Halifax Index 2022


Scroll to top

You are viewing the 2022 Halifax Index.

To view the current edition, click here.

All Halifax Index editions: 2023 | 2022 | 2021 | 2020


Halifax’s population grew 2.1% in 2021, the highest increase across benchmark cities.1The largest-ever number of interprovincial migrants came to Halifax in 2021, representing 60.4% of total population growth.

Of the newcomers to Halifax, 7,213 were 15 - 44 years of age, 902 were 45 years and older, and 668 were 14 years and younger.

Despite travel restrictions that affected immigrant admissions, international student enrolment proved resilient with 7,286 individuals enrolled in local universities.

There were also 24,246 Canadian students studying in our universities. Including international students, there were 31,532 students across all Halifax universities, as well as 4,024 students at NSCC's three Halifax campuses – together setting a record for total enrolment. STEM enrolment reached a record high as well at 15,409.

According to new data from the 2021 census, Halifax had the second-largest share among major Canadian Census Metropolitan Areas (CMAs) of people identifying as transgender men, transgender women, and non-binary persons.

Jump to a section

Halifax Index 2022

Halifax’s success in dealing with COVID-19, its relatively low cost of living compared to many major Canadian centres, and its enviable quality of life made the city one of the most desirable places to live in Canada in 2021. Consequently, Halifax experienced robust population growth including the second-largest number of interprovincial migrants across all CMAs in the country at 5,594. This interprovincial movement, a record high for Halifax, represented 60.4% of the city’s total growth.

However, strict travel restrictions globally meant that Halifax failed to break its record for population growth for the first time since 2015. The number of international migrants, which had been the main driver for population growth from 2015 through 2020, fell to 2,589 (28.0% of total growth), a 58.6% decline over 2020’s record figure.

Net natural growth2contributed 5.2% of Halifax’s population growth (485 people) and net intraprovincial migration accounted for 6.4% (594 people). As of July 1, 2021, Halifax’s population stood at 460,274, 2.1% over its 2020 level.

Source: Statistics Canada, Annual Demographic Estimates, Table 17-10-0135-01

Halifax Population Growth

  • Between July 1, 2020, and June 30, 2021, Halifax experienced the third-highest population growth rate in its history at 2.1% -- despite travel restrictions put in place to mitigate the spread of COVID-19.
  • Halifax had the third-fastest growth rate among all Canadian cities behind only Kelowna (2.6%) and Oshawa (2.3%).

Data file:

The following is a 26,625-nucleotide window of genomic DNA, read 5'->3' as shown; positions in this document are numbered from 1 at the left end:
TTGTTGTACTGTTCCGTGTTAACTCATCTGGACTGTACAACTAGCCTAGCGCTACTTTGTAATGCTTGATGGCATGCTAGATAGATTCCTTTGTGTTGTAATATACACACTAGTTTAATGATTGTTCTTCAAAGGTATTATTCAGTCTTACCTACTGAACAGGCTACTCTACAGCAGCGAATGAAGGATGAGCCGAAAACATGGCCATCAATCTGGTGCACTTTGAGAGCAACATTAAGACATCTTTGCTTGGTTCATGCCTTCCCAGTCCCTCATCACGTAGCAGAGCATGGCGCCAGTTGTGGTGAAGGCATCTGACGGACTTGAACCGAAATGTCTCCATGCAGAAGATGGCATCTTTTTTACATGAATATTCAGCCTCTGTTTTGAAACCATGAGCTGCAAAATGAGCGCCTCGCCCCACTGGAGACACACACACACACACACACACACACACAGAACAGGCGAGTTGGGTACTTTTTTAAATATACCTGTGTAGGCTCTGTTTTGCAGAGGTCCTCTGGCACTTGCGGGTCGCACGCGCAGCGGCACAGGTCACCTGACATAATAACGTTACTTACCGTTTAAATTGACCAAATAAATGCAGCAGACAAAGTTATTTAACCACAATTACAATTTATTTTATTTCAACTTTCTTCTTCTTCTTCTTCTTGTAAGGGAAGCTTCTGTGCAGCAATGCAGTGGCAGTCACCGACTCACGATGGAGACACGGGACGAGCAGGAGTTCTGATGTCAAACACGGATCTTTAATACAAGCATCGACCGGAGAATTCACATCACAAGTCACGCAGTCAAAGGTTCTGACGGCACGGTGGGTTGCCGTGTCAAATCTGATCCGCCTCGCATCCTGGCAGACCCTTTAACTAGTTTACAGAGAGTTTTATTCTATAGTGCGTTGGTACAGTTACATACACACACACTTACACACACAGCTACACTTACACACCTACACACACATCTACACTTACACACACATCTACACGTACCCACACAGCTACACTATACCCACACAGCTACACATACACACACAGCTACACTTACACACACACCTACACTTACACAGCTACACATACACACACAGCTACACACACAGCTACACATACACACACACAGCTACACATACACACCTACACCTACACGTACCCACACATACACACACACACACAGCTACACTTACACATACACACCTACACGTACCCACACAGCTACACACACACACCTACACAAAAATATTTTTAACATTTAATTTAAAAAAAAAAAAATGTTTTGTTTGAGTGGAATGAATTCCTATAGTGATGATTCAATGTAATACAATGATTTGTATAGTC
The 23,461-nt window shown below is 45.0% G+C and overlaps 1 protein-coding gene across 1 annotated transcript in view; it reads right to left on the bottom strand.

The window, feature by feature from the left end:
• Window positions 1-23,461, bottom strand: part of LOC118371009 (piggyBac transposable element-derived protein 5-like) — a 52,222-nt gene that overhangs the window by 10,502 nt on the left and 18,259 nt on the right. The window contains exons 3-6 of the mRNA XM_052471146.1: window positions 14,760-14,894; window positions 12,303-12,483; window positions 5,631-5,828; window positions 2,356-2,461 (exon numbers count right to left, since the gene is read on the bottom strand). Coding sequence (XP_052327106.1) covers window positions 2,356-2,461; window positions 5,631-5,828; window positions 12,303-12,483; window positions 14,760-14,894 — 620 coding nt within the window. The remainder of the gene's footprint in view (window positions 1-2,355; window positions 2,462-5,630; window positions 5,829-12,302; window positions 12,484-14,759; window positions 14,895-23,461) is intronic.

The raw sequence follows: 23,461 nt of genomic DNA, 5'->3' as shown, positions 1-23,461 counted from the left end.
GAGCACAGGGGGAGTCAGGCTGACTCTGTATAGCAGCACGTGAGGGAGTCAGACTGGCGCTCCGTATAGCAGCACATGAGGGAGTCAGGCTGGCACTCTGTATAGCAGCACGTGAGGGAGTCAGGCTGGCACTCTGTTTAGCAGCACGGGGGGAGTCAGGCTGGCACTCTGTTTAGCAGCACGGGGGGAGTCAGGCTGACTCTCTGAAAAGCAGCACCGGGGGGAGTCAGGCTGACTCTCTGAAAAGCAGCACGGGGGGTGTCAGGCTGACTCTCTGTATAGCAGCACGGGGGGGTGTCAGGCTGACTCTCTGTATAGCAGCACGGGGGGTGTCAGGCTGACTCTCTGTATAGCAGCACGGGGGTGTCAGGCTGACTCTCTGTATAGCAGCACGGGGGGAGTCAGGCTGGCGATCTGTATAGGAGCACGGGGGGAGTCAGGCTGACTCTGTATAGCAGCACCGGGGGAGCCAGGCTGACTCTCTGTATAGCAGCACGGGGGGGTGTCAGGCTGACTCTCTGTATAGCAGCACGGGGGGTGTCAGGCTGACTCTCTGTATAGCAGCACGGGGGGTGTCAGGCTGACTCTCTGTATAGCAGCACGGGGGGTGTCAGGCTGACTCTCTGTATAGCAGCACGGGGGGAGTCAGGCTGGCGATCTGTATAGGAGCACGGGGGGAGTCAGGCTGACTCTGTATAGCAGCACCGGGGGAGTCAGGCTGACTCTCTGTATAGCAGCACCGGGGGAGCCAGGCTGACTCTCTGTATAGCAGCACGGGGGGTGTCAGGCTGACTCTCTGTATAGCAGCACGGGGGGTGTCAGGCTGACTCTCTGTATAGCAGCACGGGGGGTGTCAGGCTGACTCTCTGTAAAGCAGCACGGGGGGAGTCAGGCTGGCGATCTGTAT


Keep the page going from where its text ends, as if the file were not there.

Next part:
• The population of Halifax was 460,274 as of July 1, 2021, with 9,262 new residents added over the last year, the third-highest annual increase on record.


Source: Statistics Canada, Annual Demographic Estimates, Table 17-10-0135-01

Population Growth by City

  • Halifax’s 2.1% population growth rate was the highest among benchmark cities and the third highest among all CMAs.
  • Halifax also had the largest growth across benchmark cities in terms of absolute numbers with 9,262 new residents. This was the seventh largest across all CMAs.


Source: Statistics Canada, Annual Demographic Estimates, Table 17-10-0136-01

Halifax Population Growth by Source

  • Interprovincial migration was the largest source of new residents, representing 60.4% (5,594) of the total. This is the highest number of interprovincial migrants Halifax has ever seen and the first time that it has constituted a larger share of growth than international migrants.
  • The share of international migrants dropped below 50% for the first time since 2013 at 28% (2,589). Intraprovincial migration contributed 6.4% (594) while net natural growth represented 5.2% (485).


Source: Statistics Canada, Annual Demographic Estimates, Table 17-10-0136-01

Components of Growth by City

  • Halifax saw the largest influx of interprovincial migrants in its history at 5,594 people, which was not only the largest among benchmark cities but also the second largest across all Canadian cities, behind only Vancouver.
  • The number of international migrants decreased for all cities. Halifax welcomed 2,589 new residents from abroad, 3,671 fewer people than the year before.


Halifax Index 2022

After losing young workers to Central and Western Canada for decades, Halifax has seen a large influx of young migrants over the last few years, especially since the start of the pandemic. In 2021, for the second consecutive year, most newcomers to Halifax were in the 25 - 39 age group (53.0%), the highest across benchmark cities. The second-largest cohort was the 55+ age group (39.0%). Halifax and Quebec City were the only two benchmark cities to experience growth in the 0 - 14 age group.

In total, 5,575 new residents came from other Canadian provinces, 2,592 were international immigrants, and 616 came from other parts of Nova Scotia.

The 73.3% increase in interprovincial migrants over 2020 was driven by such factors as the reputation Halifax and Nova Scotia gained for successfully handling the pandemic, the move to online work that allowed employees at companies based elsewhere to work from Halifax, and the differential in housing costs between Halifax and other centres like Toronto and Vancouver.